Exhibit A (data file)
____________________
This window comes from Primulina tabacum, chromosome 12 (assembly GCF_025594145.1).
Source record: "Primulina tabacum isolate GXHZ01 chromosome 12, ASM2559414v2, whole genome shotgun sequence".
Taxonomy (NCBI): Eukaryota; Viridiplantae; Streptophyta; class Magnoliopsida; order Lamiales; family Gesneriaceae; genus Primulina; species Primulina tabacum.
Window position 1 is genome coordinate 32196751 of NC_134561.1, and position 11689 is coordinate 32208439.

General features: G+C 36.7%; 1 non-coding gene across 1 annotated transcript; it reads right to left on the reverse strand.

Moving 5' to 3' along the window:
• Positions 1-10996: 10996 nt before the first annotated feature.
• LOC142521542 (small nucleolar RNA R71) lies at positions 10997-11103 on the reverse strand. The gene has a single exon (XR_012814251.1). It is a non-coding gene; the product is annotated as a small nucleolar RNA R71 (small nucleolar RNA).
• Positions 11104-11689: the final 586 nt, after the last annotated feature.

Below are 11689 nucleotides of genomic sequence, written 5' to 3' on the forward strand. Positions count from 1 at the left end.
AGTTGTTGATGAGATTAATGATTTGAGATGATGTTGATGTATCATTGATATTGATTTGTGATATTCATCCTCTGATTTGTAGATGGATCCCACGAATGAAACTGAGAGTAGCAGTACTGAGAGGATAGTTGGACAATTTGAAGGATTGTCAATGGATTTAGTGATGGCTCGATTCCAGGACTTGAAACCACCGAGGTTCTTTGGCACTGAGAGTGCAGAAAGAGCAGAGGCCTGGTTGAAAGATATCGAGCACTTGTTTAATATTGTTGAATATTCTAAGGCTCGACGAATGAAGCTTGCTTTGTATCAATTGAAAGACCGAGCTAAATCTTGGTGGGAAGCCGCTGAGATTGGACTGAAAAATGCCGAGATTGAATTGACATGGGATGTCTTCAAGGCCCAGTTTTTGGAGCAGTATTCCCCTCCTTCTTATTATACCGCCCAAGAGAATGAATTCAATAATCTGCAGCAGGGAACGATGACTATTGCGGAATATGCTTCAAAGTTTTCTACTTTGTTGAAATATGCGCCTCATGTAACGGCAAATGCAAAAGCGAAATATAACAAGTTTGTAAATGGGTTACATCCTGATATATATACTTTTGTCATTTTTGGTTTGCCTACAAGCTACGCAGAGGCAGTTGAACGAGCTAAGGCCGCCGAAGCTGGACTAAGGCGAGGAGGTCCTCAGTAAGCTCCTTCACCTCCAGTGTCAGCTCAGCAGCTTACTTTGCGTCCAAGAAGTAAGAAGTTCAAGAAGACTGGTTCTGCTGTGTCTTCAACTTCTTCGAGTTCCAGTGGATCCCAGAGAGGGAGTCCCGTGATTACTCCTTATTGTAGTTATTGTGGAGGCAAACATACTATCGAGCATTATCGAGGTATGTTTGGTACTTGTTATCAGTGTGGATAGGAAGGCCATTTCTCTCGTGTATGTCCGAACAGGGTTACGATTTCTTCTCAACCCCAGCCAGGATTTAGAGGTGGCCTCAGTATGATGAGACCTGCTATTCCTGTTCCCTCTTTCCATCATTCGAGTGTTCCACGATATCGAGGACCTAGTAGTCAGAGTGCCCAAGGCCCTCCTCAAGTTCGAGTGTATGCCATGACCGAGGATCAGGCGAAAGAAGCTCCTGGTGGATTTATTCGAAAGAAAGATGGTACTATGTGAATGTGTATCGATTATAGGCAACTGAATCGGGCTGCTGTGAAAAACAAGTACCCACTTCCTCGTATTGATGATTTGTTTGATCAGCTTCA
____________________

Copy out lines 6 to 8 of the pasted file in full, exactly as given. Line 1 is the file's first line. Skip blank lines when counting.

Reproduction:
Moving 5' to 3' along the window:
• Positions 1-10996: 10996 nt before the first annotated feature.
• LOC142521542 (small nucleolar RNA R71) lies at positions 10997-11103 on the reverse strand. The gene has a single exon (XR_012814251.1). It is a non-coding gene; the product is annotated as a small nucleolar RNA R71 (small nucleolar RNA).